• (G-4) Fair – Inscriptions have merged into the rims in some areas, and important elements have been mostly erased.
      • (VG-8) Very Good- A little weathered, but all of the primary design elements are visible, albeit faintly. There is little if any, central detail left.
      • (F-12) Good – The item is very worn, yet the wear is even, and the overall design details stand out clearly. Rims are almost completely isolated from the field.
      • (VF-20) Very Fine – Moderately weathered, with some finer features still visible. The motto or all letters of LIBERTY are readable. Both sides of the coin have entire rims that are separated from the field.
      • (EF-40) Extremely Fine – Gently used; all gadgets are visible, and the most important ones are bold. The finer details are bold and clear, however, light wear may be seen.
      • (AU-50) Uncirculated – Slight evidence of wear on the coin’s design’s high points; may have contact marks; eye appeal should be adequate.
      • (AU-58) Uncirculated Choice – Slight traces of wear, no severe contact marks, almost full mint shine, and great eye appeal.
      • (MS-60) Mint State Basal – Strictly uncirculated; no indication of wear on the coin’s highest points, but an unsightly coin with reduced luster, visible contact marks, hairlines, and other flaws.
      • (MS-63) Mint State Acceptable – Uncirculated, but with contact scratches and nicks, little reduced shine, but otherwise appealing appearance. The strike is weak to average.
      • (MS-65) Mint State Choice – Uncirculated with great mint shine, very little contact blemishes, and exceptional eye appeal. The strike is unusually severe.
      • (MS-68) Mint State Premium Quality – Uncirculated with superb luster, no obvious contact marks to the naked eye, and exceptional eye appeal. The strike is quick and appealing.
      • (MS-69) Almost Perfect Mint State – Uncirculated with perfect brilliance, a sharp and appealing strike, and extremely good eye appeal. A near-perfect coin with minor imperfections in the planchet, strike, and contact markings (seen only under 8x magnification).
      • (MS-70) Mint State Perfect – Under 8x magnification, there are no tiny imperfections discernible; the strike is crisp, and the coin is perfectly centered on a beautiful planchet. Rarely seen on a coin, this coin is bright and whole, with original luster and exceptional eye appeal.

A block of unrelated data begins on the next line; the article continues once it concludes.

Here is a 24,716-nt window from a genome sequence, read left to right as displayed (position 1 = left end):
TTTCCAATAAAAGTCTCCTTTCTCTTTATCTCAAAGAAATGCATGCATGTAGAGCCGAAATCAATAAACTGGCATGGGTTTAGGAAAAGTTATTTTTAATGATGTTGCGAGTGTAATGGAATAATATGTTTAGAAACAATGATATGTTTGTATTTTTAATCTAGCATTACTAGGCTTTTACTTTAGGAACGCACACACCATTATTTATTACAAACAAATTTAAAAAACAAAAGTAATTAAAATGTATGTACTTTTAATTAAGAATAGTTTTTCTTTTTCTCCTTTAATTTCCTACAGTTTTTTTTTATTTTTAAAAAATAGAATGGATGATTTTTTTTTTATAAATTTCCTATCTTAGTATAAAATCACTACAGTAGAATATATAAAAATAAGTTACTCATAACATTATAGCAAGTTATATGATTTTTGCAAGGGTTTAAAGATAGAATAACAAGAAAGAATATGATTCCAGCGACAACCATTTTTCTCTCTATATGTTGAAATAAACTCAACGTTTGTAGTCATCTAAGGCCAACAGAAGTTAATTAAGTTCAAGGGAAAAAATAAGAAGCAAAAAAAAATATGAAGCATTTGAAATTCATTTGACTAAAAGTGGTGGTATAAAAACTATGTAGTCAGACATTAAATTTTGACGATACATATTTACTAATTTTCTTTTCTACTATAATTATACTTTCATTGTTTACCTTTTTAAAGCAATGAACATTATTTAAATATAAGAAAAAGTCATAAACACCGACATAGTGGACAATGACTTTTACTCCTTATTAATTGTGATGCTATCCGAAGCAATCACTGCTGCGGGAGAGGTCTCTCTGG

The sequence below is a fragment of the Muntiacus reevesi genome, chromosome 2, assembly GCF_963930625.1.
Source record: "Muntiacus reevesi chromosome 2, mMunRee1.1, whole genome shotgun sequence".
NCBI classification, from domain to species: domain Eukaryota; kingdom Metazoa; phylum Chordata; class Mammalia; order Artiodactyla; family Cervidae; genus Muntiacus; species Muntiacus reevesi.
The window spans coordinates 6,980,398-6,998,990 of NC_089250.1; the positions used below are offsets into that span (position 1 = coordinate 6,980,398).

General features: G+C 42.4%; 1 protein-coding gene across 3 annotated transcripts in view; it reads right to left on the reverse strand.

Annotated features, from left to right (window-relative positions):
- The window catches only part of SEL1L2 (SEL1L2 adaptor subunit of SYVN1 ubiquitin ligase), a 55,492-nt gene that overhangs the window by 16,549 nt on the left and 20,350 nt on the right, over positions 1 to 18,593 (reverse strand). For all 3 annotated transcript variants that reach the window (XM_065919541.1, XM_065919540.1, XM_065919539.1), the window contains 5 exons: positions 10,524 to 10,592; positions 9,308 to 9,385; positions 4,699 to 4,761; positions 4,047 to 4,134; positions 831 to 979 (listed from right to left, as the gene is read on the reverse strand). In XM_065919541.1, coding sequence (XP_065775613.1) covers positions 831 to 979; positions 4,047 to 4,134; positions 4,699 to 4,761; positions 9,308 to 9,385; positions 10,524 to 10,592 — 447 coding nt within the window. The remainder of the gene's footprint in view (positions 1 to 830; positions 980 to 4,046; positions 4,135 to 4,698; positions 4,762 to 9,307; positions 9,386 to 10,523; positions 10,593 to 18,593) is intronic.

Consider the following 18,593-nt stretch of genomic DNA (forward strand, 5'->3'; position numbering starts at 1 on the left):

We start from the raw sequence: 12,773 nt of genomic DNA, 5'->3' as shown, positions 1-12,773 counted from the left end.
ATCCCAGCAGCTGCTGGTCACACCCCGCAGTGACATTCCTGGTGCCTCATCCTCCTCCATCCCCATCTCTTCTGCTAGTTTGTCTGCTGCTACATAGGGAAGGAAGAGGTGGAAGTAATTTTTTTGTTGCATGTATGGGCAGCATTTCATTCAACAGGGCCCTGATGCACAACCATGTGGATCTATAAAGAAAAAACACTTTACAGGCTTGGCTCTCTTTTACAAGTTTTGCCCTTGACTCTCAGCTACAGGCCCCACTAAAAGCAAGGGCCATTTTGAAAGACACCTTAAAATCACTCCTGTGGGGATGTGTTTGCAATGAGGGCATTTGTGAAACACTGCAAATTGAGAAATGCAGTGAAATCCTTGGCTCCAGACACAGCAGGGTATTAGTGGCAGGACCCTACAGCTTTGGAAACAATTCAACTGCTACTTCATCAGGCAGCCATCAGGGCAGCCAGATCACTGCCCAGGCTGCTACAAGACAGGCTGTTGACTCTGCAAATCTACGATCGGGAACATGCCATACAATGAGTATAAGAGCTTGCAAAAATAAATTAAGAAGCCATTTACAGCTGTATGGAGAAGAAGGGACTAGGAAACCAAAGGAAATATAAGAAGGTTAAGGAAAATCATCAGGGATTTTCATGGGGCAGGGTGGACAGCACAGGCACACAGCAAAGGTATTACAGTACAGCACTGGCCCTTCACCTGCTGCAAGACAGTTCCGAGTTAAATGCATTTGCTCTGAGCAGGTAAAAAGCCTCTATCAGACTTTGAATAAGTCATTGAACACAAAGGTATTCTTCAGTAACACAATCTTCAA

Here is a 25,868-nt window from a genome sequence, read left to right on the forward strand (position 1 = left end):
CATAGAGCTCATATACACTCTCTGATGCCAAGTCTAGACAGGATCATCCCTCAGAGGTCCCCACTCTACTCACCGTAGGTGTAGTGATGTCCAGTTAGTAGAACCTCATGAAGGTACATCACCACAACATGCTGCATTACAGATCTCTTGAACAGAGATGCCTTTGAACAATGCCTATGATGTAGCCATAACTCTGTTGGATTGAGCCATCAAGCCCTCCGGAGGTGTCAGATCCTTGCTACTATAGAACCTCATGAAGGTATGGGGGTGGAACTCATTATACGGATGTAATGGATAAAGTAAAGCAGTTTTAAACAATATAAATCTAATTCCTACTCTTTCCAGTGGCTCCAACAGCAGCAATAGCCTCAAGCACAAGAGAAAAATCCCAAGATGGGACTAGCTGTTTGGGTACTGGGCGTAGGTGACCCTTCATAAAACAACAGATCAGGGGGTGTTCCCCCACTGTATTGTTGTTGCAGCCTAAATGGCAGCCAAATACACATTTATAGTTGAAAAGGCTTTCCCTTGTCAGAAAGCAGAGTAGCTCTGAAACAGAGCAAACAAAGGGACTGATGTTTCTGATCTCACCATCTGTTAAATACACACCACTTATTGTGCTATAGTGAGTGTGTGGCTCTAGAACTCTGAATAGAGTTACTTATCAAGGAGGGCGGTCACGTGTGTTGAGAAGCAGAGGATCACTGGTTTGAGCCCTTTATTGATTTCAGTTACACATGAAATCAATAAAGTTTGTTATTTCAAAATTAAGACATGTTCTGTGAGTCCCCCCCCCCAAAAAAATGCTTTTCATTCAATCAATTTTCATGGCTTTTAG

Where To Buy Or Sell 1992 Lincoln Penny?

You can buy or sell 1992 Lincoln pennies online. Simply browse the Internet and you’ll soon find websites that specialize in coin collection. Aside from that, online marketplaces such as Amazon, eBay, and Facebook Marketplace are your go-to place to buy or sell coins.

Aside from online, you can visit a coin shop, antique shop, and even auction houses. Find people who have the same interest and join their group. By having a larger network, you’ll have a better way of buying and selling 1992 Lincoln pennies.

FAQs

Why is the 1992 penny so valuable?

The 1992 penny is valuable when it is rare or in superb condition. The value astronomically increases when the penny is both rare and in good condition. Moreover, once your coin is graded and certified, it becomes more expensive.

How to identify a 1992 close AM penny?

To identify a 1992 close AM penny, you can look closely at the letters A and M in the word America. If you can’t find a gap, then your coin could be a rare one.

Is the 1992 Lincoln Penny Sell for Over $20000?

Yes, there’s a rare type of 1992 Lincoln penny that was sold for $20,000. This coin has close “AM” letters in the word “America.”

Is a 1992 penny supposed to be wide or close AM?

The 1992 penny should have a wide AM, which refers to the letters in the word “America.” Normally, there’s a slight gap between the letters A and M. However, in a rare coin, you’ll see that the gap is gone and the letters A and M almost touch each other.

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Head of Content at Rarest.org